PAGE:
Providing a learning centeredness environment provides the chance for the supervisee to work together with their supervisor and at the same time presenting the opportunity for the supervisee never to only be involved in the activities but also to learn new skills, techniques, perceptions, to recognize all of the knowledge and skills others behold and also to even witness tacit knowledge.

4. 1 Tacit knowledge

Observing provides the opportunity to understand quicker and therefore demanding briefer explaining. Another benefit for this frame of mind of learning through observation and talk is the fact that it can display the tacit knowledge a supervisor holds on day-to-day and intuitive and instinctive decisions that are difficult to explain (Eraut 2009).

Epstein & Hundert (2002) recognise tactical knowledge as intuition and pattern acknowledgement they continue to add that intuition performs a component in acquiring qualified practice. Epstein et al's analysis in addition exposed that doctors now believe their competence is reliant also on tactical knowledge - a fact that nurses have valued for years and believe competence is not only based on explicit knowledge but also tactical knowledge. Certain skills can't be disseminated by formal teaching together. Skills are therefore defined in terms of knowing how to do things, an example being Polanyi's (1958) Balance Rule which could apply to nursing skills where the beginner will watch and then practice. Hence the importance of learning methods

4. 2 Learning methods

Providing the right learning method is so sophisticated. From the literature one notices that there is no perfect menu to learning ideas. A specialized medical supervisor educating supervisees in the medical setting has a major impact on those supervisees' end result performance. The supervisor's methods may have the influence to improve and help the supervisees learning and provide new learning in specialized medical practice if not to curb the supervisees' capability to use knowledge and skills.

Frankel (2009) highlights that the premise to clinical learning methods may be ineffective if they are not tailored to the supervisees learning style and continues to highlight that learning methods fluctuate to the individual and thus the value in providing the most appropriate for that individual to learn appropriately. Everyone has some particular favoured method of collaborating with and handling knowledge. That is one of why one may consent to Eraut (2002) discussion that you need to not concentrate on which learning theory is right or incorrect but on the other hand one should give importance about how to obtain obtain the most through the learning process. You can add the utmost benefit to be able to provide from competent practitioners.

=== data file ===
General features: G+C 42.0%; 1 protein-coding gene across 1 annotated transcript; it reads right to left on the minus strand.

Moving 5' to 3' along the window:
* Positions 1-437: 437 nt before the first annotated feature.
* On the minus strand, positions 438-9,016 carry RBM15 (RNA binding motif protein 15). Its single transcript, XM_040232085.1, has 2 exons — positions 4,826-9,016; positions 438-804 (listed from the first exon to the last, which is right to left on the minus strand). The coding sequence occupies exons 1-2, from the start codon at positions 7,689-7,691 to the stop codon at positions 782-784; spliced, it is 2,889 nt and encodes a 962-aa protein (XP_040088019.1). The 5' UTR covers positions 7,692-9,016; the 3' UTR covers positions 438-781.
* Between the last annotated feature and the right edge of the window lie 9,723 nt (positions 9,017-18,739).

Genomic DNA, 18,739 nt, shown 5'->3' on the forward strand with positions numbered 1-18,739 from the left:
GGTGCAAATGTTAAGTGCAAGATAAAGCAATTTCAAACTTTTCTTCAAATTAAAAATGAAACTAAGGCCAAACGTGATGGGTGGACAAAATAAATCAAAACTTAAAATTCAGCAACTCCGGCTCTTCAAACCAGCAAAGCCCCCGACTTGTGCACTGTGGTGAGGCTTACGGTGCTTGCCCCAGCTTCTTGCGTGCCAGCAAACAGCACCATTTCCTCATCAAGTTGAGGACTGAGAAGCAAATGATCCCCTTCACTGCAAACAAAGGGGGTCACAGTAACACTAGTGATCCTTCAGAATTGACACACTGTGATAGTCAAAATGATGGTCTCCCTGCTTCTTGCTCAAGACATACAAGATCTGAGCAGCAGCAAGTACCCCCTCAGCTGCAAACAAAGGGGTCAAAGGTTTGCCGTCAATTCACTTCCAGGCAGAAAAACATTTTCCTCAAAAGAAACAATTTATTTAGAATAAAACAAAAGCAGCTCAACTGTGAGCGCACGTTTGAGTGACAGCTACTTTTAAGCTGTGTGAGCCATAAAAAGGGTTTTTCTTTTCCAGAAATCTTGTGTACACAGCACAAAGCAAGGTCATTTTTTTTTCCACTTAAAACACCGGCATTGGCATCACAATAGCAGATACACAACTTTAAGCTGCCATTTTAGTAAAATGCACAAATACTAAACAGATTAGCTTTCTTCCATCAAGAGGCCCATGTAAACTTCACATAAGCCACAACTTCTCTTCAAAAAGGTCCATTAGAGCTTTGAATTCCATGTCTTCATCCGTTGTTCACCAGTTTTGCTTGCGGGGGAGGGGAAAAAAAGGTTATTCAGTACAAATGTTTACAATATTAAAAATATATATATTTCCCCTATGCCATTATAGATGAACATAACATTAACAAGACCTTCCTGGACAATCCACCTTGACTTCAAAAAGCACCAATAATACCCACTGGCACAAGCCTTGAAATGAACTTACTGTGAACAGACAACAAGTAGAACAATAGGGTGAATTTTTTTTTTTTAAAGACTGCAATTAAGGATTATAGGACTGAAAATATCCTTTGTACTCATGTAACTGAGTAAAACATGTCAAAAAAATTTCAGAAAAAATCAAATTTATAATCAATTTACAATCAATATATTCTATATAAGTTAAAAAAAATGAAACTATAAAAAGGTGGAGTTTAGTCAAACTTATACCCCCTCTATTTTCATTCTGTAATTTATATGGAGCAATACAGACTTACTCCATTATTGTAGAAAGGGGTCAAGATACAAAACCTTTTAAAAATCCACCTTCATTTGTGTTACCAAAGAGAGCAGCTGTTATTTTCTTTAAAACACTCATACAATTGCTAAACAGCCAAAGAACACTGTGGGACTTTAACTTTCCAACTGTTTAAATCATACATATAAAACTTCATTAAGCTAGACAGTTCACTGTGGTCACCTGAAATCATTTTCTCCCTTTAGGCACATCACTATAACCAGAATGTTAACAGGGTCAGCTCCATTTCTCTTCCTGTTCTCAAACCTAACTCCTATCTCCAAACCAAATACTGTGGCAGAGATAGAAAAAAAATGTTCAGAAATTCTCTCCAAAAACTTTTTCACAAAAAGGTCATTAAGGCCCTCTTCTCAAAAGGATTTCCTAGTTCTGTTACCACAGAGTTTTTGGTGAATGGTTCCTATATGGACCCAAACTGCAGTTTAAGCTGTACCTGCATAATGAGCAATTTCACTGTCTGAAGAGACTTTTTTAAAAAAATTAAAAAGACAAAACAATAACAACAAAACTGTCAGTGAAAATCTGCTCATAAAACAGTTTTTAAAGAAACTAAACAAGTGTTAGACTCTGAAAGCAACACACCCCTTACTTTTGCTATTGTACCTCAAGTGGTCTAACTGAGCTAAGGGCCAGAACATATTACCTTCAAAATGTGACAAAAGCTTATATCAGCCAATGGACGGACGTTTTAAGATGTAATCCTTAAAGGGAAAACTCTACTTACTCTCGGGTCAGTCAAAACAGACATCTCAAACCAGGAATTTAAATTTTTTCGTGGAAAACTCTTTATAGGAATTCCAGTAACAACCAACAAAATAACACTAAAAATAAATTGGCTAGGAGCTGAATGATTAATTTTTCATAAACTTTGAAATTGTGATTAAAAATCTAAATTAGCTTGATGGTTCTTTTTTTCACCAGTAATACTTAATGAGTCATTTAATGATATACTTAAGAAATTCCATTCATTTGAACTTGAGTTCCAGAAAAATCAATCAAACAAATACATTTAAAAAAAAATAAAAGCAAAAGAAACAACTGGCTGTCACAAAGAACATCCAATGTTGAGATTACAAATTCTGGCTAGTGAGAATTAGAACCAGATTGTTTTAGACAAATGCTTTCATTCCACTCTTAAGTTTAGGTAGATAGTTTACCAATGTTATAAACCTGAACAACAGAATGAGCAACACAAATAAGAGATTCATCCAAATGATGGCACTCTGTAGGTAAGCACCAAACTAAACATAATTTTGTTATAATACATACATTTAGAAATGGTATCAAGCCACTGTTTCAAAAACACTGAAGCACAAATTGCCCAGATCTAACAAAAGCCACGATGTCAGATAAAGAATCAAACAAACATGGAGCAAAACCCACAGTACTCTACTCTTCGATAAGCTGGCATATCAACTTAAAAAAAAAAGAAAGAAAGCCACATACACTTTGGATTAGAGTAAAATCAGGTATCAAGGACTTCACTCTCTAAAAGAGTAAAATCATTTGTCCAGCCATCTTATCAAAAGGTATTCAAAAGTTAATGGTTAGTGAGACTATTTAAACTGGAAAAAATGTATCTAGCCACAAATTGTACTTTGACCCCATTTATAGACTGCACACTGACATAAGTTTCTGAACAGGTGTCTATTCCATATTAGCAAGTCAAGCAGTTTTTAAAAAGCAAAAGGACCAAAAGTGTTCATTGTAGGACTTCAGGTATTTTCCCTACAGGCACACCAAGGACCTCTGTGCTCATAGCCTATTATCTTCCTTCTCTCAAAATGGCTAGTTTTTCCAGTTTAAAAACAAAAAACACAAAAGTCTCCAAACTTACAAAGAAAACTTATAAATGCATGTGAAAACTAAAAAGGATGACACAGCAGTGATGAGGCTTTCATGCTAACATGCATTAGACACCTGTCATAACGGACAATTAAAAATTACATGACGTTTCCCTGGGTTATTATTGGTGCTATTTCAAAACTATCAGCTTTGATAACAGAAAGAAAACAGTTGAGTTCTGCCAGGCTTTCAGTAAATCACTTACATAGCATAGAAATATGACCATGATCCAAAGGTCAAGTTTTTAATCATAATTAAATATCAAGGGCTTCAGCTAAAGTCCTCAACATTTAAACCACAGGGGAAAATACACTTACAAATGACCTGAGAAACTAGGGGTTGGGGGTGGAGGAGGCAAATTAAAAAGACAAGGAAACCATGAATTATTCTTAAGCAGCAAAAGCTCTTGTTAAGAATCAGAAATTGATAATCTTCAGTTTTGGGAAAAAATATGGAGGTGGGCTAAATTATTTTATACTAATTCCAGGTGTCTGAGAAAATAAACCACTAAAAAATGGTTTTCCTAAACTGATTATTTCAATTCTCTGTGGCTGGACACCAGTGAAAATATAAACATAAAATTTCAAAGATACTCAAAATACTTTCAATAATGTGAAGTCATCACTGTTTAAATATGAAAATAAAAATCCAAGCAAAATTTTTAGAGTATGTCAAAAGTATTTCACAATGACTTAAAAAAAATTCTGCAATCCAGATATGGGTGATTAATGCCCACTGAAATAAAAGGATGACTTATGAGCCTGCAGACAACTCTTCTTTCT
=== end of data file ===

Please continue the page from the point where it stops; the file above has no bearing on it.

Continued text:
The supervisees may be at different levels in their course or novices to certain specific areas of their office and so learning from experience should not be provided or provided as a 'one size meets all' situation (Quinn 2007). When providing experiential learning as a basis to clinical learning the clinical supervisor must consider the supervisees previously gained skills and knowledge and also the expectations they may have brought along.

As it's been observed there is no strict recipe to adhere to in order to make a 'right' coaching/learning strategy. As well as theoretical education as soon as you have found the right environment, the 'right' strategy for both the supervisee and one that the skilled supervisor is apt at undertaking, what is still left is both the supervisees and supervisors self motivation to learning, their sense of attention and inquisitive brains, willingness never to only knowing more but also to change (Khomeiran, Yekta, Kiger, & Ahmadi 2006).

5. Competence

It is vital that specialized medical supervisors make use of well-established scientific skills and a higher standard of experienced nursing practice that will support effective facilitation of student learning (Gaberson & Oerman, 2007).

Rutkowski (2007, p. 37) represents evaluating competency as complicated and being predicated on direct observations as well as entailing ones thoughts and opinions of values, which are subjective and keep personal beliefs which might vary from someone to another. For experience to be the basis of education one must understand what competency really is and what it signifies. When one thinks of all the controversies on competence one may find it complicated to agree that experience alone provides competent practitioners.

Conclusion

Although experiential learning may definitely have its importance in providing a basis for education one involves the conclusion that so do theoretical learning and personal traits of both the supervisor and supervisee. These are essential factors to learning in addition to motivation, attention, an inquisitive head and the drive to continue learning. To know and not to act is never to know. Experiential learning is both transformational and transmissional; it offers changes in ones attitude and behaviour and really should not be observed as only as the change of ideas or knowledge.

The useful and academic attributes of the supervisor and supervisee are both important. The academic aspect provides knowledge, broadens ones horizons and exams ones manner of considering. Experiential and academic learning compliment one another thus the abilities gained from both learning styles should bring into being a safe, capable and knowledgeable specialist and all this may assist Dewey's perception of experiential learning being the basis of education.